# For every measurable $E$ with $0<m(E)< \infty$, there is $[a,b]$ such that $m(E \cap [a,b]) > \frac{1}{2} m(E)$

Let $$E$$ be any Lebesgue measurable set in $$\mathbb{R}$$ with $$0. I want to show that there exists a finite, nontrivial interval $$[a,b]$$ such that $$m(E \cap [a,b]) > \frac{1}{2} m(E)$$

As $$E$$ is Lebesgue measurable, then there is an open set $$\mathcal{O} \subset \mathbb{R}$$ with $$E \subset \mathcal{O}$$ such that $$m_*(\mathcal{O} - E) < \varepsilon$$

And we remind ourselves that

$$m(E) = m_*(E) = \inf \displaystyle\sum_{i=1}^\infty |Q_i|$$ for $$Q_i$$ are closed cubes such that $$E \subset \displaystyle\bigcup_{i=1}^\infty Q_i$$

Now, take the open subset $$\mathcal{O}$$ where $$E \subset \mathcal{O}$$ with $$m_*(\mathcal{O} - E) < \varepsilon$$. As $$\mathcal{O}$$ is open, we can write $$\mathcal{O}$$ as a disjoint countable union of open intervals: $$\mathcal{O} = \displaystyle\bigcup_{i=1}^\infty(a_i,b_i)$$. Now, let $$m[(a_i,b_i)] = \ell_i$$. Then since the $$(a_i,b_i)$$'s are disjoint,

\begin{align} m(\mathcal{O}) = m \left( \bigcup_{i=1}^\infty (a_i,b_i) \right) = \sum_{i=1}^\infty m[(a_i,b_i)] = \sum_{i=1}^\infty \ell_i \end{align}

I can see that this approach is falling apart quickly because I need to construct/find a connected closed interval $$[a,b]$$ whereas by my approach, the $$(a_i,b_i)$$'s may have a positive distance between each other. If the $$(a_i,b_i)$$'s were right next to each other, you could simply take the closure of $$\cup_i (a_i,b_i)$$ and pick a closed interval $$[a,b]$$ inside such a closure. But the $$(a_i,b_i)$$'s may be too far apart. What can be done?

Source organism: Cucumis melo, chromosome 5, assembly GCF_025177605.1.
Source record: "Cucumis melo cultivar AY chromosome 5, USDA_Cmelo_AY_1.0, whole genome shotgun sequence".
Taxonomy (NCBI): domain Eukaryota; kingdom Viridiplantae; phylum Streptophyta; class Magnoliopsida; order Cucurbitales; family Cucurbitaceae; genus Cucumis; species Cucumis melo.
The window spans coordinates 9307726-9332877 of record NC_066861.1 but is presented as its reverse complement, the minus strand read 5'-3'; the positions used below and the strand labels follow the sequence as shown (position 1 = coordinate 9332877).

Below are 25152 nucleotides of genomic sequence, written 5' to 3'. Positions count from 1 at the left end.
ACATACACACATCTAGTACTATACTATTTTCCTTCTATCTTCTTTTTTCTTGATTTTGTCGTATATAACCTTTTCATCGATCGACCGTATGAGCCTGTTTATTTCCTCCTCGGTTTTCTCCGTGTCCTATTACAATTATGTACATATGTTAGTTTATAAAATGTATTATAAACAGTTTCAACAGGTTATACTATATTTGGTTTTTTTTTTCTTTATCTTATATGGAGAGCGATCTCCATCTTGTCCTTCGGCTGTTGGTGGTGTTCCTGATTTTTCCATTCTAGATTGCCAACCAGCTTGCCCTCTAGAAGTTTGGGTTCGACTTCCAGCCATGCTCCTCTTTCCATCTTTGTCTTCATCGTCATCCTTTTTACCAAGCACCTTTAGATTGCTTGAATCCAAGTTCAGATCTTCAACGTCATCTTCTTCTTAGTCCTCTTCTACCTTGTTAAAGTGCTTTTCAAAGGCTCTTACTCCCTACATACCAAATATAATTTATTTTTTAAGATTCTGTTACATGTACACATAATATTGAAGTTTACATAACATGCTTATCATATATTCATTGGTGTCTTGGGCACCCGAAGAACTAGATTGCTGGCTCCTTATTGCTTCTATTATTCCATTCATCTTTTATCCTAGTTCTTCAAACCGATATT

• Do you know anything about $\lim_{x\to\infty} m( E \cap [-x,x] )$? Commented May 19 at 0:47
• The result is not true, $\mathbb{R}$ is measurable, but there is no interval $I$ such that $mI > {1 \over 2} m \mathbb{R}$. You need to assume that $E$ has finite measure. Commented May 19 at 0:55
• You’re going to want $E$ to have finite measure. Consider $E=\Bbb R$, for example. Commented May 19 at 0:56
• @copper.hat I have edited the post now Commented May 19 at 1:35
• @GrigorHakobyan Note that $\mathbb{R} = \cup_n (-n,n+1]$, a disjoint union, now consider $\sum_n m(E \cap (n,n+1])$. Commented May 19 at 3:05

In this question, we have that, if $$0 < m(E) < \infty$$, for any $$\epsilon > 0$$, there exists $$M > 0$$ such that $$m(E \setminus [-M, M]) < \epsilon$$ Now, choose $$\epsilon = \dfrac{1}{2}m(E) > 0$$, together with the equality $$m(E) = m(E \cap [-M, M]) + m(E \setminus [-M ,M])$$ we get $$m(E \cap [-M, M]) > \dfrac{1}{2}m(E)$$
Hint: Consider a function $$\phi: \mathbb{R} \to [0, \infty]$$ defined by $$\phi(x) = m(E \cap B(0,x))$$ where $$B(0,x)$$ is the ball centred at $$0$$ with radius $$x$$. First show that $$\phi$$ is continuous, and then study its value at $$0$$ and then for very large $$x$$. Use the IVT to conclude.
(This will fail if $$E$$ has infinite measure.)
• Note that "then [study its value] for very large $x$" is actually equivalent to the question asked here. If we give a hint, make sure it's for the right problem (this seems to be the hint for a strictly stronger problem of showing $\phi(x) = r\cdot m(E)$ has a solution for any $0 < r < 1$, for which the given problem is just a single step) Commented May 19 at 1:29